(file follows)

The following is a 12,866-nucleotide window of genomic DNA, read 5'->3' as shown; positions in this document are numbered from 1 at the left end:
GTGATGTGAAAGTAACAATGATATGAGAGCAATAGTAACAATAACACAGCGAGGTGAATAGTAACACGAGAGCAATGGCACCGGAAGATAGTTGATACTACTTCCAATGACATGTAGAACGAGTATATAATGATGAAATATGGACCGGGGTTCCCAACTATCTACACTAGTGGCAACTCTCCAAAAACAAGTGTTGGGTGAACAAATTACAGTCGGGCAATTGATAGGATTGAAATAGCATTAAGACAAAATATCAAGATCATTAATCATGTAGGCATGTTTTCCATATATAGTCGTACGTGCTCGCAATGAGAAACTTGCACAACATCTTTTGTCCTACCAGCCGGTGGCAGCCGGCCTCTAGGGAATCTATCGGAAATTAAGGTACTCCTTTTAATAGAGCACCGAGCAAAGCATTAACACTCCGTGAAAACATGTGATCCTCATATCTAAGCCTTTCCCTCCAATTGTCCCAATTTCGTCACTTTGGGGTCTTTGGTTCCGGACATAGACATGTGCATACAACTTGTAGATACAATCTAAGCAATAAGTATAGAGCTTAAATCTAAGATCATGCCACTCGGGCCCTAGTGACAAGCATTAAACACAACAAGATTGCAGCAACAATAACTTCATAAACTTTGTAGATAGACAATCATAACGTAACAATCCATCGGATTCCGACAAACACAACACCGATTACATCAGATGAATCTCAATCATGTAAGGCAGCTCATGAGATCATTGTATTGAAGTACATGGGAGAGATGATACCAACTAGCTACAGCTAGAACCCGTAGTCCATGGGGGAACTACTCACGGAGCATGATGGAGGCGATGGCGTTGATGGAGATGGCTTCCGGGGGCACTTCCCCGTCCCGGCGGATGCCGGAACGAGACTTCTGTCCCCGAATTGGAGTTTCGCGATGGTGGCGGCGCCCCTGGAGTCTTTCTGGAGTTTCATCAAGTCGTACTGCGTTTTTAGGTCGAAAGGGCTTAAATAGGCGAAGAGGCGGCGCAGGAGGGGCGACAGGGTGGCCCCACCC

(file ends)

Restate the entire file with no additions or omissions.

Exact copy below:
The following is a 12,866-nucleotide window of genomic DNA, read 5'->3' as shown; positions in this document are numbered from 1 at the left end:
GTGATGTGAAAGTAACAATGATATGAGAGCAATAGTAACAATAACACAGCGAGGTGAATAGTAACACGAGAGCAATGGCACCGGAAGATAGTTGATACTACTTCCAATGACATGTAGAACGAGTATATAATGATGAAATATGGACCGGGGTTCCCAACTATCTACACTAGTGGCAACTCTCCAAAAACAAGTGTTGGGTGAACAAATTACAGTCGGGCAATTGATAGGATTGAAATAGCATTAAGACAAAATATCAAGATCATTAATCATGTAGGCATGTTTTCCATATATAGTCGTACGTGCTCGCAATGAGAAACTTGCACAACATCTTTTGTCCTACCAGCCGGTGGCAGCCGGCCTCTAGGGAATCTATCGGAAATTAAGGTACTCCTTTTAATAGAGCACCGAGCAAAGCATTAACACTCCGTGAAAACATGTGATCCTCATATCTAAGCCTTTCCCTCCAATTGTCCCAATTTCGTCACTTTGGGGTCTTTGGTTCCGGACATAGACATGTGCATACAACTTGTAGATACAATCTAAGCAATAAGTATAGAGCTTAAATCTAAGATCATGCCACTCGGGCCCTAGTGACAAGCATTAAACACAACAAGATTGCAGCAACAATAACTTCATAAACTTTGTAGATAGACAATCATAACGTAACAATCCATCGGATTCCGACAAACACAACACCGATTACATCAGATGAATCTCAATCATGTAAGGCAGCTCATGAGATCATTGTATTGAAGTACATGGGAGAGATGATACCAACTAGCTACAGCTAGAACCCGTAGTCCATGGGGGAACTACTCACGGAGCATGATGGAGGCGATGGCGTTGATGGAGATGGCTTCCGGGGGCACTTCCCCGTCCCGGCGGATGCCGGAACGAGACTTCTGTCCCCGAATTGGAGTTTCGCGATGGTGGCGGCGCCCCTGGAGTCTTTCTGGAGTTTCATCAAGTCGTACTGCGTTTTTAGGTCGAAAGGGCTTAAATAGGCGAAGAGGCGGCGCAGGAGGGGCGACAGGGTGGCCCCACCC